BEIJING: Chinese factory activity contracted in January for a second straight month, a closely watched private survey showed Monday, a day after the government announced the first official decline in the sector in more than two years.
British banking giant HSBC said its final purchasing managers’ index (PMI) reading for January edged up to 49.7, from 49.6 in December.
But the result still showed shrinkage in the manufacturing sector of the world’s second-largest economy, a key driver of global growth.
PMI readings below 50 point to contraction and anything above suggests growth.
The final number was also slightly worse than the preliminary reading of 49.8, HSBC said.
The index, compiled by information services provider Markit, tracks activity in China’s factories and workshops and is a closely watched indicator of the health of the Asian economic giant.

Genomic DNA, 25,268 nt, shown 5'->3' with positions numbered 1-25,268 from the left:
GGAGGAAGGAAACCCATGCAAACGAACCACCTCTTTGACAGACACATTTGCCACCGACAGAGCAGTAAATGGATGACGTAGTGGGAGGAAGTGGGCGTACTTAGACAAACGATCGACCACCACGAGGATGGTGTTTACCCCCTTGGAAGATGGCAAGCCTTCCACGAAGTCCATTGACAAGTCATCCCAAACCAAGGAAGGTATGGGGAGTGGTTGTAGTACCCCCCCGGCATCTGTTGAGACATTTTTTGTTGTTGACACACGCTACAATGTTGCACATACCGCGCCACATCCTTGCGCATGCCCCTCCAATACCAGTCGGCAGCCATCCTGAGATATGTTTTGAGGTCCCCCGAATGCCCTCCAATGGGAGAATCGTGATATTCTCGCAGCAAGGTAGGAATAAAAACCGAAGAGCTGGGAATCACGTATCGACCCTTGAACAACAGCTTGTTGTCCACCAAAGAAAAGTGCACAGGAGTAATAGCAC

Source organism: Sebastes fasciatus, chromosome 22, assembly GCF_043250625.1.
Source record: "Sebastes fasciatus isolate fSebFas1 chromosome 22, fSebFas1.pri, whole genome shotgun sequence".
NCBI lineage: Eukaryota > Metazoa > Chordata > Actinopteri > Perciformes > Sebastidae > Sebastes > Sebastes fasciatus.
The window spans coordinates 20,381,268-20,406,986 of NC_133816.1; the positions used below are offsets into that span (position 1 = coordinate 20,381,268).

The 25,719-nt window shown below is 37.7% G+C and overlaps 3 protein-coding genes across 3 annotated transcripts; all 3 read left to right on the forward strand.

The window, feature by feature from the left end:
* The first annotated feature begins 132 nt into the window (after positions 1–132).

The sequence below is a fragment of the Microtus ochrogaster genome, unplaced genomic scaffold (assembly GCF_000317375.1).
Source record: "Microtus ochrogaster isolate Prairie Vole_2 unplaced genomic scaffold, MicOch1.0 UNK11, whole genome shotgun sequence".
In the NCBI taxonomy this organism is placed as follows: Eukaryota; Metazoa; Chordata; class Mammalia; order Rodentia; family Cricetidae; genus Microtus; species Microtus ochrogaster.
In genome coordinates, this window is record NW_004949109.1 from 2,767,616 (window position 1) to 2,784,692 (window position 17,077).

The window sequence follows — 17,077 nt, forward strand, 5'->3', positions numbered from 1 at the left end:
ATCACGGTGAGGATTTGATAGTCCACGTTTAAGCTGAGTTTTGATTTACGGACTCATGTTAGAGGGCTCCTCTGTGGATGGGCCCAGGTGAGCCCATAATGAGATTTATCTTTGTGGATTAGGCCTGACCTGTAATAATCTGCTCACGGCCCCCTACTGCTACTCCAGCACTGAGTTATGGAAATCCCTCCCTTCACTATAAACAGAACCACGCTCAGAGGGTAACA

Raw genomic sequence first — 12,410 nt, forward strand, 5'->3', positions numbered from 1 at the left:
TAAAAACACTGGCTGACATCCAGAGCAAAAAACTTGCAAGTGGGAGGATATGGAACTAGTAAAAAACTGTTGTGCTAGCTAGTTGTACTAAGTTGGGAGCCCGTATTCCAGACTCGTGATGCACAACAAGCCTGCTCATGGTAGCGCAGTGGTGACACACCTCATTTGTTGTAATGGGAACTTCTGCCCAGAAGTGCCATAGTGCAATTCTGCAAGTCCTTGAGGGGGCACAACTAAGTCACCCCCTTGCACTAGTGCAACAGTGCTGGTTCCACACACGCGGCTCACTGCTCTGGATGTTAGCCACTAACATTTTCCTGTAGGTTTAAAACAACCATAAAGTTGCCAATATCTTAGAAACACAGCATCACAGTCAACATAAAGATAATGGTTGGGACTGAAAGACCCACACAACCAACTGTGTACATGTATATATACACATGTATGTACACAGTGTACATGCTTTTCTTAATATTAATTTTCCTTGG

The figure came after an official Chinese survey on Sunday showed manufacturing activity contracting for the first time in more than two years.
China’s official PMI for January, released by the National Bureau of Statistics, came in at 49.8 last month, down from 50.1 in December.
That was the first official contraction reading for 27 months.
“We think demand in the manufacturing sector remains weak and more aggressive monetary and fiscal easing measures will be needed to prevent another sharp slowdown in growth,” Qu Hongbin, HSBC chief economist for China, said in the release announcing the bank’s figure.